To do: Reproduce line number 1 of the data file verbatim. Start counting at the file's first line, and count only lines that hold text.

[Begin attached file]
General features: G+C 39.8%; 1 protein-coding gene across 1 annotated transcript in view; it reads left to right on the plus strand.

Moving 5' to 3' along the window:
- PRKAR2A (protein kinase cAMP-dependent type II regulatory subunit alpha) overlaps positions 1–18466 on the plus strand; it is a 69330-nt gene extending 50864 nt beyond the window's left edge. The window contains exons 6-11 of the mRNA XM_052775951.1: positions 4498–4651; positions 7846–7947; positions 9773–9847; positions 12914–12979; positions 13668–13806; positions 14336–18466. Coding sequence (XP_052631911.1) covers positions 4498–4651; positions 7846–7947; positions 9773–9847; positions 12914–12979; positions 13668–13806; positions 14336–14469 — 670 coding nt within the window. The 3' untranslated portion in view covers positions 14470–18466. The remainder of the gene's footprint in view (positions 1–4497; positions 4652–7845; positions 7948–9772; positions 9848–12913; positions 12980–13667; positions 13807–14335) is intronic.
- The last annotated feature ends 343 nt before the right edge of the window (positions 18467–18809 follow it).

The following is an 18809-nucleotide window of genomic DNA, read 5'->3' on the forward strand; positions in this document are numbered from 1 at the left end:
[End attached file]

General features: G+C 39.8%; 1 protein-coding gene across 1 annotated transcript in view; it reads left to right on the plus strand.